Citizens feel inflation biting hard

08:21, May 12, 2011      

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A woman buys vegetables at a market in Shanghai. Rising food prices are having an effect on people's wallets. (Zao Shan/China Daily)


Lin Yibai, a 27-year-old Shanghai resident, frowns at the steamed buns in a fast food store adjacent to his workplace.

Every morning he buys two buns, which costs three yuan (46 cents) for breakfast. But, from this year onwards, he has to buy four.

It's not because his appetite has expanded. Rather, the buns have shrunk.

To Lin and many other city dwellers in China, inflation is not just a set of official figures. Rising prices of food and daily necessities are having an effect on the wallets of the Chinese.

Lin counts the number of bites to gauge the value of his money. These days "it lasts no more than two bites," he sighed, referring to a steamed bun. In the past, he could enjoy five bites of a bun.

Buns, one of the most common foods in Shanghai, are the basis of Lin's inflation index.

"I don't have to wait for the government to tell me how much less my money is worth," he said.

"I can tell from the size of my buns."

"Almost every resident in Shanghai has his or her own price index on their major purchases, but I guess all the indices are pointing up," Lin said.

The National Bureau of Statistics (NBS) said on Wednesday that China's consumer price index (CPI) rose 5.3 percent in April compared to a year earlier, excluding housing costs.

Food prices, which account for nearly a third of the CPI basket, surged 11.5 percent, according to Sheng Laiyun, a spokesman for the NBS.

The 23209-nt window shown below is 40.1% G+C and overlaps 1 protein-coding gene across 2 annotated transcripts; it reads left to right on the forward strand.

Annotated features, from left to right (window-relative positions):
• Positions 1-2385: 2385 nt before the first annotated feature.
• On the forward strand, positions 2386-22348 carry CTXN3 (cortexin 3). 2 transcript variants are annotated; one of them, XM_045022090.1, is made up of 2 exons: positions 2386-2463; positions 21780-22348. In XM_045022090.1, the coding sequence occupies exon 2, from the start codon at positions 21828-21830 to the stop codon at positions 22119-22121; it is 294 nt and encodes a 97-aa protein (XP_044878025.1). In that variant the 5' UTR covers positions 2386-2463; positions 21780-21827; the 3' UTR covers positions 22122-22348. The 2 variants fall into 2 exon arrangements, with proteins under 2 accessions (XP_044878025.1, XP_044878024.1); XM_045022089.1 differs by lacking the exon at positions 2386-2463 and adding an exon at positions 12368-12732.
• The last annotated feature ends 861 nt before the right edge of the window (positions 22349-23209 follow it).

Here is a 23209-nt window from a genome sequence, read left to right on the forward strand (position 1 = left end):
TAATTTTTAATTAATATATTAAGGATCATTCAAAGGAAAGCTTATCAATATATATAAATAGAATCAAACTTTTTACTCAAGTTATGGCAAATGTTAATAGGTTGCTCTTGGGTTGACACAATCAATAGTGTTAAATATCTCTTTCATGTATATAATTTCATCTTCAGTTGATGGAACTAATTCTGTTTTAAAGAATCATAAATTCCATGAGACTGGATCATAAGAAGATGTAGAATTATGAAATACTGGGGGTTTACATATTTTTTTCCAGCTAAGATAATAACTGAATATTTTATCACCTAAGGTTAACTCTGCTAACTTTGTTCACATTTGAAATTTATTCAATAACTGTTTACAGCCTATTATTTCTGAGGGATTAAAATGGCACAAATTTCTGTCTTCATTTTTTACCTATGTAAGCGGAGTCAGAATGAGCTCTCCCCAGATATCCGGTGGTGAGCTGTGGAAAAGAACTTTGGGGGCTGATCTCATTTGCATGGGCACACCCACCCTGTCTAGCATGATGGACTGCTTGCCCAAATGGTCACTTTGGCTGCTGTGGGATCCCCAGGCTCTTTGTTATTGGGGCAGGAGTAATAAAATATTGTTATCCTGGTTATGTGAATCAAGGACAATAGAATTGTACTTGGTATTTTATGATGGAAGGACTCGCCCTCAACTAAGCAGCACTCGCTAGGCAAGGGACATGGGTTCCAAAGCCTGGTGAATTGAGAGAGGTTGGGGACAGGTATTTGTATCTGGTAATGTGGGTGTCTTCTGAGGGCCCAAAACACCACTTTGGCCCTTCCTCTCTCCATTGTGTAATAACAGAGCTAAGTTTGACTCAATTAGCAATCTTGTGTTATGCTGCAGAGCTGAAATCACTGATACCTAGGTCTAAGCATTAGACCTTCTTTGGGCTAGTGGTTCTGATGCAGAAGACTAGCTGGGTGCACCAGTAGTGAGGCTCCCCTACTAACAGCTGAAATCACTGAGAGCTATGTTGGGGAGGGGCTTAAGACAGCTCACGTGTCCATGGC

For Wang Wenting, her hair rather than food is the major factor in her rocketing expenditure. She is considering cutting her hair short, as she can no longer afford to get it done at the salon as often as she used to do.

"I have my hair done at least four times a month, setting different styles every time before I attend a party. I may not be able to afford this any longer," she said.

Average monthly expenses for hair styling have rocketed from 300 yuan in 2010 to 500 yuan this year.

"It's not fun when you have to pay so much to have fun," she said.

Zhang Yingcheng, a 48-year-old businessman, is sensitive about fuel surcharges.

"Last week I bought a ticket that has a face value of 200 yuan, but the fuel surcharge was 160 yuan," he said.

A frequent flier, Zhang estimates that since May he has had to pay at least 400 yuan a month for the fuel oil surcharge.

One yuan is a big deal for 21-year-old Yan Hao, a college student in Shanghai's Songjiang, district

When the price of yogurt rose from four to five yuan in April, he had to cross it off his shopping list.

His weekly food budget is 100 yuan, and almost everything on his menu now costs one yuan more than in April.

A bowl of rice rose from one yuan to two yuan, and fried chicken wings rose from 10 yuan to 11.

"I used to drink a bottle of yogurt every day when it cost four yuan. Now, I drink it two days in a week; the price of yogurt rose to five yuan," he said.

Even teenagers realize their pocket money is devalued.

"With my 50 yuan weekly pocket money, I could buy drinks and snacks every day on my way home after school, but I take my own bottle now. Drinks are too expensive," said 15-year-old Wang Rongjie.

Source: China Daily
 
 
     
 
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(Editor:张茜)

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